Neuroregenerative Electrodes Enable Functional Electrical Stimulation of Peripheral Motor Axons and Distal Musculature
Wilson Z. Ray, MD, Manu Stephen, Paul Gamble, Erik Zellmer and Matthew MacEwan, PhD
Department of Neurological Surgery, Washington University School of Medicine, St. Louis, MO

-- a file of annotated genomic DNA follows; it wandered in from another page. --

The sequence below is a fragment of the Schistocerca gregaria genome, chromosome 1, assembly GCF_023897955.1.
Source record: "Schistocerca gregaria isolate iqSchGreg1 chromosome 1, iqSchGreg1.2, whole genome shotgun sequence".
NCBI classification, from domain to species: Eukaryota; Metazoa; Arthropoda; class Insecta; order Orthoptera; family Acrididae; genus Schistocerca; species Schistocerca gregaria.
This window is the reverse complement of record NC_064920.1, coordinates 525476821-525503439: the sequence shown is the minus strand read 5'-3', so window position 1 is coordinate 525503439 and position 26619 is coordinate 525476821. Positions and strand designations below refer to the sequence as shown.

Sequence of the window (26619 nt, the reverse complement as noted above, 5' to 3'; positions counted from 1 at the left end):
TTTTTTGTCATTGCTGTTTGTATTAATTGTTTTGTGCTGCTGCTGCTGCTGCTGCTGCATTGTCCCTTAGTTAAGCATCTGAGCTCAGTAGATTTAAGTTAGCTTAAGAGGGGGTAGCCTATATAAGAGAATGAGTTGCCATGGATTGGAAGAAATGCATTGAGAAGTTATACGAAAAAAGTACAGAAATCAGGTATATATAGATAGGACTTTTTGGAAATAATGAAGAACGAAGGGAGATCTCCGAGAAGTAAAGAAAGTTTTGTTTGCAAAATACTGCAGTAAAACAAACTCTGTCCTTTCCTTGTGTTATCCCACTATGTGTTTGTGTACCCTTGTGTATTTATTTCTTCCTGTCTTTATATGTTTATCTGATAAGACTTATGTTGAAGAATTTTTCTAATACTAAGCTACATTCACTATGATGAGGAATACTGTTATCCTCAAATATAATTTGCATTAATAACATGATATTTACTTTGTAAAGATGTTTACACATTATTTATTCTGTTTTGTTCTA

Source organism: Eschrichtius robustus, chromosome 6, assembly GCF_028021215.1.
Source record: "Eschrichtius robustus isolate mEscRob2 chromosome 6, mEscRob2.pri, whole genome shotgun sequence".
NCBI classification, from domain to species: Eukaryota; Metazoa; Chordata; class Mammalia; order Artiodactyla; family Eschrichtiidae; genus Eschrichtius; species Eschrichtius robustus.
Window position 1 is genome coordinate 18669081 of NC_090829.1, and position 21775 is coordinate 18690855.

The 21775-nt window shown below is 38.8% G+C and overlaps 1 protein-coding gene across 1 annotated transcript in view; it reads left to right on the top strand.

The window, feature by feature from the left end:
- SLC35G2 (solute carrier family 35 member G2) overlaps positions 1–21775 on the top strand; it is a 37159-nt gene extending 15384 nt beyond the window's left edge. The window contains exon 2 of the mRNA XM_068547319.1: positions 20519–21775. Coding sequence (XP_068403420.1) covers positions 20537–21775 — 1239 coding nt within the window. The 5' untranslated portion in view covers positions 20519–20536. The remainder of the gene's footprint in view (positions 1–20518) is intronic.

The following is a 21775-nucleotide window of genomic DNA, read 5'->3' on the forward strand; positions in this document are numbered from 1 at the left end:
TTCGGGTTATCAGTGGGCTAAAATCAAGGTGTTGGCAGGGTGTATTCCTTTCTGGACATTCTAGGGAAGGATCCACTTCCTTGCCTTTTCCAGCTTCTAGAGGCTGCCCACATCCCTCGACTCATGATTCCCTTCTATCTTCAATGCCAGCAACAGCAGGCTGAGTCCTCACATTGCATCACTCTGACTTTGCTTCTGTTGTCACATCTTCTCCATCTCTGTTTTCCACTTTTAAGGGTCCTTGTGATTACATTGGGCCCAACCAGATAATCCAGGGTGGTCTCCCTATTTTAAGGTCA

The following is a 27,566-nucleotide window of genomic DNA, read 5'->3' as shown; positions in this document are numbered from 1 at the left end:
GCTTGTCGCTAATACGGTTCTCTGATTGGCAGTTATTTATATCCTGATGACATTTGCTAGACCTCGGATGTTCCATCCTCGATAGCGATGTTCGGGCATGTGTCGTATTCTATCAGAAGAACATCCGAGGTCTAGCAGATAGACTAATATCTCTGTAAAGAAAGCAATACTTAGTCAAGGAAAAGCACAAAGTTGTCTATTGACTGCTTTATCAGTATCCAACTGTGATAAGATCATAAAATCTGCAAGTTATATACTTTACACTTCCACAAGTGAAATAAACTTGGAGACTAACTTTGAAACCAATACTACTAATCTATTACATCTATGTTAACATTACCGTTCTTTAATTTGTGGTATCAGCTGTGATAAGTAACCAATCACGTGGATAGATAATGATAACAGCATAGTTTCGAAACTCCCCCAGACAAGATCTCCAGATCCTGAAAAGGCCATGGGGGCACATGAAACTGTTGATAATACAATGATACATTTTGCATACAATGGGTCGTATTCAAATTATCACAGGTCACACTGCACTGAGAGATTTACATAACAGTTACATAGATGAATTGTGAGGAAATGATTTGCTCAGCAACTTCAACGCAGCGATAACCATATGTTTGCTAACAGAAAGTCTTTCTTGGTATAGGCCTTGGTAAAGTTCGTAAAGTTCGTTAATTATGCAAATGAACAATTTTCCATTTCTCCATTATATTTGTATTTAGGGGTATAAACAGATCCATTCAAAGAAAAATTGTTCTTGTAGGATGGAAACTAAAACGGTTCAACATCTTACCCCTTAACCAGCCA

INTRODUCTION Development of advanced neuroprosthetic systems depend on the creation of a microelectrode device capable of selectively interfacing peripheral nerve tissue. One device capable of achieving such an interface is the regenerative sieve electrode. Unfortunately, sieve electrodes are dependent upon robust, successful nerve regeneration through the device.1 Therefore, we hypothesized that the incorporation of fibrin-based delivery systems loaded with GDNF into sieve electrode assemblies will enhance nerve regeneration through the electrode and provide superior nerve/electrode interface capabilities in vivo.2 EXPERIMENTAL METHODS Custom-designed sieve electrodes were fabricated out of polyimide and gold using sacrificial photolithography. (Fig. 1) Prior to implantation in the sciatic nerve of male Lewis rats, silicone conduits attached to the electrodes were filled with either fibrin-based delivery system loaded with 100 ng/ml GDNF, or saline. Post-operatively, functional nerve regeneration through implanted devices and nerural interfacing capabilities were assessed in situvia nerve conduction studies and evoked muscle force mesaurement upon sciatic nerve stimulation. Regenerated nerve segments were terminally explanted and fixed, for histomorphometric evaluation. RESULTS & DISCUSSION Histological analysis demonstrated that sieve electrode assemblies containing GDNF-loaded matrices supported greater numbers of nerve fibers and improved functional recovery, CNAP conduction, and muscle force production compared to saline controls. Sieve electrode assemblies containing GDNF further supported stable interfaces with multiple groups of regenerated motor axons over >5 months, allowing for graded recruitment of multiple muscles within the lower leg. Implanted sieve electrodes assemblies containing GDNF demonstrated a threshold of motor activation of ~10uA, were capable of recruiting 99.8% of regenerated motor units, and demonstrated 99.5% selectivity of activation for all independent muscle tested. CONCLUSION The present study demonstrates that controlled delivery of trophic factors may modulate neural activity at the tissue/electrode interface, supporting future investigation into devices capable of simultaneously interacting with peripheral nerve tissue through bioelectric and biomolecular stimuli.
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